In London, watch enthusiasts who have a favorite brand often head to monobrand boutiques, where collectors befriend managers to get first crack at special watches. But those with a wider range of preferences head to Watches of Switzerland. Launched in 1924, the retailer carries a bevy of luxury watch brands including Patek Philippe, Rolex, Omega, Tag Heuer, Breitling and IWC. Its 15 stores and showrooms in the U.K. generate approximately 500 million pounds or about $761 million, at current exchange annually, with Rolex among its bestsellers. Aurum Group chief executive officer Brian Duffy joined the company, which owns Watches of Switzerland, Goldsmiths, Mappin & Webb and WatchShop, in 2014. Prior to joining the Apollo-owned company, the Glasgow-born executive was group president of Polo Ralph Lauren Europe and the Middle East. WWD and Duffy discussed luxury watches, smartwatches and trends.
What’s the secret?
There’s no secret — we’ve been doing it for a really long time. This was one of the first retailers and importers of luxury Swiss watches. Our group was first in the U.K. for Rolex. We’ve got tremendous heritage and credibility. We just manage major brands and products very well, and we invest in training.
How do you acquire top watches?
It’s a track record of success, it’s our price, it is our VIP customer list, it’s the expertise of our top salespeople. We have great sales management and staffers, and a VIP sales team who know how to handle that kind of customer. Again, we’ve been doing that for a long time.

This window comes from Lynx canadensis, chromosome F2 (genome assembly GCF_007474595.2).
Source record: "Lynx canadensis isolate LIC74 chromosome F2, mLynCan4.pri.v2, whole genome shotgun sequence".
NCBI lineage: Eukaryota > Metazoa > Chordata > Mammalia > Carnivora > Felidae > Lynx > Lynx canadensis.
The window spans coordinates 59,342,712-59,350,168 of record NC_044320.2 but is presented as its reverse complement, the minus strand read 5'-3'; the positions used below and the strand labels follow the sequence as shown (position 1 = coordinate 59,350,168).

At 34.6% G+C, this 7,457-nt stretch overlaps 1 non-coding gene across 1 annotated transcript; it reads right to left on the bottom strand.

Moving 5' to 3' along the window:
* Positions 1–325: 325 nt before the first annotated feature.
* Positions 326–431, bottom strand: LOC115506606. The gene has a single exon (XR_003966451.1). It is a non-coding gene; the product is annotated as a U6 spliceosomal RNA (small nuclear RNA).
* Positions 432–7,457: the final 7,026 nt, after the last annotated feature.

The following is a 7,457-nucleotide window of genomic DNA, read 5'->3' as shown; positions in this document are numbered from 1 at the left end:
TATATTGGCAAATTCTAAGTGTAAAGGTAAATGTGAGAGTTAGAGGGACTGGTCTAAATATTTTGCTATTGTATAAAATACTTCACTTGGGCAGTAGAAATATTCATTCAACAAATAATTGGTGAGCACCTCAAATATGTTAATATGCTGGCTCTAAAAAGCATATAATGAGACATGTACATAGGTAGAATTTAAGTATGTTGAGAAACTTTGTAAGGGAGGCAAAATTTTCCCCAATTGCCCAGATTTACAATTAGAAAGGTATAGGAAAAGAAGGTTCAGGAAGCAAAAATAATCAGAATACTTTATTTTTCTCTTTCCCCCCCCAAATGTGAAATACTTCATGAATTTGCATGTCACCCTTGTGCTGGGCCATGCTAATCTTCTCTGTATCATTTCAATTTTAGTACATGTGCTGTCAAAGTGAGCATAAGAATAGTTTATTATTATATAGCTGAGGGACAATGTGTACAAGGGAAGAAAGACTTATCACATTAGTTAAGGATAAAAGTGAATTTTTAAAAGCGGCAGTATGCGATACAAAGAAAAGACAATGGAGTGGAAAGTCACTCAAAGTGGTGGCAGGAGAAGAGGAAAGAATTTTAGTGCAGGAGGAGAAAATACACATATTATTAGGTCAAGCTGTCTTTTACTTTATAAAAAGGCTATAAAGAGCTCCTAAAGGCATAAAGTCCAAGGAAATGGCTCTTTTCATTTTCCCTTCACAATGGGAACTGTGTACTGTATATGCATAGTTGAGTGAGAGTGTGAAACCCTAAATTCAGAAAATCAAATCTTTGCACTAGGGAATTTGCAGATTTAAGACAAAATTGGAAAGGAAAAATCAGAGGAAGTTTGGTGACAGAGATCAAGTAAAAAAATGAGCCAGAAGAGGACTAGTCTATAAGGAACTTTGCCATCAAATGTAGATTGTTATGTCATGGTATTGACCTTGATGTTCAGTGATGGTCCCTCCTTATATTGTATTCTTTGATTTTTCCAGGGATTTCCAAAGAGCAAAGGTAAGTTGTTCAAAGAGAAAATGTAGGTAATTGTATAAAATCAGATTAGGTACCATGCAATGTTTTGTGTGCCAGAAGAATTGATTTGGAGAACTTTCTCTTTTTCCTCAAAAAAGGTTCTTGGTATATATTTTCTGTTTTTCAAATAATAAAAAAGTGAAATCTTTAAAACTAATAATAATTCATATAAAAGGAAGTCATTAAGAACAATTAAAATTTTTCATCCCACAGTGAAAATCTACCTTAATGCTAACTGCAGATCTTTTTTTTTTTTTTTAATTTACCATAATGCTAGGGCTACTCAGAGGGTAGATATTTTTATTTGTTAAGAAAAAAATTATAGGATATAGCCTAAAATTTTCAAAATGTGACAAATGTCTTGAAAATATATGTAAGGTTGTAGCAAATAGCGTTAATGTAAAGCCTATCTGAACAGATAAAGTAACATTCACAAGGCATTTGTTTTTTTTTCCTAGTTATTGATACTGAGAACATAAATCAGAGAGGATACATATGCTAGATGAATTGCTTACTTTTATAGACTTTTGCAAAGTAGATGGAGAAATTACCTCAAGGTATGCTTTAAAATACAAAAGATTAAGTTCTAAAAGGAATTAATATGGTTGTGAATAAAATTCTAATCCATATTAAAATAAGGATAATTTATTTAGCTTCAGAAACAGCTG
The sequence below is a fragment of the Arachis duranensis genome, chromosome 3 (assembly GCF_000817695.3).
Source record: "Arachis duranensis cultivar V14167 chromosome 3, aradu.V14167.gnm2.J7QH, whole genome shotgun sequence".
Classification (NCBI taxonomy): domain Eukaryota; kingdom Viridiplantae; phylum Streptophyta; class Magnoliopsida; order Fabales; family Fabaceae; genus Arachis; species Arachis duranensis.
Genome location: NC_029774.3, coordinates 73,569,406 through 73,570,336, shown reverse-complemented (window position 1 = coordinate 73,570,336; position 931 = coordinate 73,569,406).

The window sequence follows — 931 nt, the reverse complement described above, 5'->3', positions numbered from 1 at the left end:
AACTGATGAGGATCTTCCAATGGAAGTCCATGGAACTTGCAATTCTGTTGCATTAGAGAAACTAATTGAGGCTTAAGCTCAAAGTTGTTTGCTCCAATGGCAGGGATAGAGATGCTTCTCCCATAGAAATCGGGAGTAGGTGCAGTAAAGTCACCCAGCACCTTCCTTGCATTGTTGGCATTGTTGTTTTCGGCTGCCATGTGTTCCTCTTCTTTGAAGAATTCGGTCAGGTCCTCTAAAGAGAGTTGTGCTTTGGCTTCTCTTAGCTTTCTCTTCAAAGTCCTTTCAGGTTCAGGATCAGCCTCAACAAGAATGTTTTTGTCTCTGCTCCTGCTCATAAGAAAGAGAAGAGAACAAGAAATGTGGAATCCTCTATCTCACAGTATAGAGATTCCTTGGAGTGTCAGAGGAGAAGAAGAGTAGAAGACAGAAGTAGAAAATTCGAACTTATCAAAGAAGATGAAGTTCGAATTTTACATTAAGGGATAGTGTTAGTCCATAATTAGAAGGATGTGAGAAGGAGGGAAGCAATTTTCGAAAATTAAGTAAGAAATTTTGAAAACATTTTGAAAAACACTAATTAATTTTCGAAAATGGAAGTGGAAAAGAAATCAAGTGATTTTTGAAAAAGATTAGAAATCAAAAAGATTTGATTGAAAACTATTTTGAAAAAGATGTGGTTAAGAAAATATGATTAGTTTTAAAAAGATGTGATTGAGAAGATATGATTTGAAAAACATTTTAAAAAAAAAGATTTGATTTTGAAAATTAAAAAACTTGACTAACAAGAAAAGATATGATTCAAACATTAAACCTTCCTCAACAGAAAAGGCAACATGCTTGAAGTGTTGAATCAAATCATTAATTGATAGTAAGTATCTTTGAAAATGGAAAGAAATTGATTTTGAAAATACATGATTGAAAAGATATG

What are your most expensive watches?
The most expensive brand we carry is one of the most luxurious brands in the world: Patek Philippe. We have a range of watches, but they really are the experts in terms of high-end complications and rare and exclusive product. The most highly valued products from Patek Philippe would be the Minute Repeaters. The whole wonder of the mechanics is how watchmakers manage to get such complicated mechanics into such a small space…metal bars and small hammers that actually chime every few minutes. It’s a feat of mechanical engineering. It’s very specialized, and very few people in the world can build minute repeaters to such precision.
What’s your typical client like?
It’s very much an eclectic mix. Clearly, people who are successful and wealthy, who have taste, and a real interest in watches. There’s a rationale for buying watches purely for financial investment. And in our experience, there are people who do that. People who buy and collect and invest in watches have a lot of appreciation for them.
What watches are most in demand?
The ones that are most difficult to get. Top Swiss luxury brands restrict production to such high standards of craftsmanship, and by that very definition there are not many watchmakers that can produce such a degree of complexity. So there’s a natural restriction on availability — and immediately demand exceeds supply. Some, like Rolex, professional models like the Daytona or the GMT of a Submariner — there will always be more demand for these products than supply.
What’s your VIP treatment?
We have two stores in London — one on Regent Street and the other on Oxford Street. Both have specialized VIP rooms, where top customers can relax. We talk about opportunities, about products we might be able to get, in a very discrete and private way. We also can meet customers at home or hotel. We initially like to establish a relationship using our stores so we can present our products. Thereafter, it becomes more personalized.